This is the first Holt book I’ve read even though I’d heard good things about her. It deviated slightly from what I’ve come to expect from Scandi crime novels but I’m not exactly sure I like where it went.
Anne Holt has a very interesting biography, especially for a crime writer. She was a journalist and news anchor before working two years for the Oslo police. So far so good. Then she founded her own law firm and became Ministry for Justice for a year. Now that’s something you don’t usually come across! Her books are well-known and usually quite well-reviewed so when I picked this up I was expecting something quick paced, interesting and possibly a new series to delve into, another Thora or Erika to come to love.
Well, another Erika I didn’t find. I understand a lot of these protagonists have to serve as someone the readers can identify with. That’s why most of them are strong, intelligent, oftentimes loving mothers that a lot of people would like to be or become. I didn’t find Johanne to be these things, on the contrary. She’s smart alright but she’s almost afraid of where her mind takes me. I didn’t read this as scars from cases past but as a feeble attempt to make her more believable. It failed. She grated on my nerves through the whole book with her inability to communicate and her insecurity regarding her need to protect her child, which has some undisclosed learning disability. Her husband and the child’s stepfather seems to think this is hysteria and by the end of the book I’d like to agree. She was just a character who would have been immensely interesting were she not defined by her motherhood.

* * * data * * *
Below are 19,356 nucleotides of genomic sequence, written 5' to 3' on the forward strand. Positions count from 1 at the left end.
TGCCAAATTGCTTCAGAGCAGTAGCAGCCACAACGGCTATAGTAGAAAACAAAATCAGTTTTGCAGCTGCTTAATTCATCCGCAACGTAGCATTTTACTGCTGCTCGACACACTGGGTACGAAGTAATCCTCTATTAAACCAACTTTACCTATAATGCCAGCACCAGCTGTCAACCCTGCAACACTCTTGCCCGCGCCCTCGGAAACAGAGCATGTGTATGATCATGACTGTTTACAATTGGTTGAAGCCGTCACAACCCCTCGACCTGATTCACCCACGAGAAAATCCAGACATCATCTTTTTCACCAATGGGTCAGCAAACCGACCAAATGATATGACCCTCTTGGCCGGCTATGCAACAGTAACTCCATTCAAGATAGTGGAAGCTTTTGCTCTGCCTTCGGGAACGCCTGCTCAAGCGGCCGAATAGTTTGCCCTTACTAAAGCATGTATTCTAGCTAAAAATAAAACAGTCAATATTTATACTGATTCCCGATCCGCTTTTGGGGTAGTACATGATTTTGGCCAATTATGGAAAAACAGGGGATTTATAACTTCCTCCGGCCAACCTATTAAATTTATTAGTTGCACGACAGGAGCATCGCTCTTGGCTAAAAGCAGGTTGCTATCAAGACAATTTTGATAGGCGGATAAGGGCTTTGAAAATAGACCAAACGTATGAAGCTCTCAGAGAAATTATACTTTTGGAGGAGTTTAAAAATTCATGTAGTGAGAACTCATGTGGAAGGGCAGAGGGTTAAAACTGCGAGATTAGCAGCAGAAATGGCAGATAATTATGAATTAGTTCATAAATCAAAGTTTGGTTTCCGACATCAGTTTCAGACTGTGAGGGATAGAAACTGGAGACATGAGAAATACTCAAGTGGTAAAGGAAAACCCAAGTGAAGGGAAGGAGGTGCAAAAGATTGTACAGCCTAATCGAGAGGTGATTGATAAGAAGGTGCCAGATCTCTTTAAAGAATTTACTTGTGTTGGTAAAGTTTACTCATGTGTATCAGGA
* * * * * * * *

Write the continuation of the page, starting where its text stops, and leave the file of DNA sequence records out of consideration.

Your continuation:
My problems with the characters aside, the book moved at a slow pace until the last third, when it seemed to pick up marginally for a few pages before slowing down again. I almost forced myself to finish it just to confirm my suspicions of the “mystery” behind it.
Overall, the mystery was good enough but the pace did it a massive disservice. The only character I managed to muster an ounce of sympathy for was Marcus. The others I just wanted to shake until they snapped out of their self-inflicted inertia. I did find the backdrop quite interesting (hate crimes on homosexuals) but I disliked how she used the book as her soapbox at times.
I might have to give Holt another opportunity if I ever come across another of her books at a second hand store or boot sale but I won’t be looking out for them.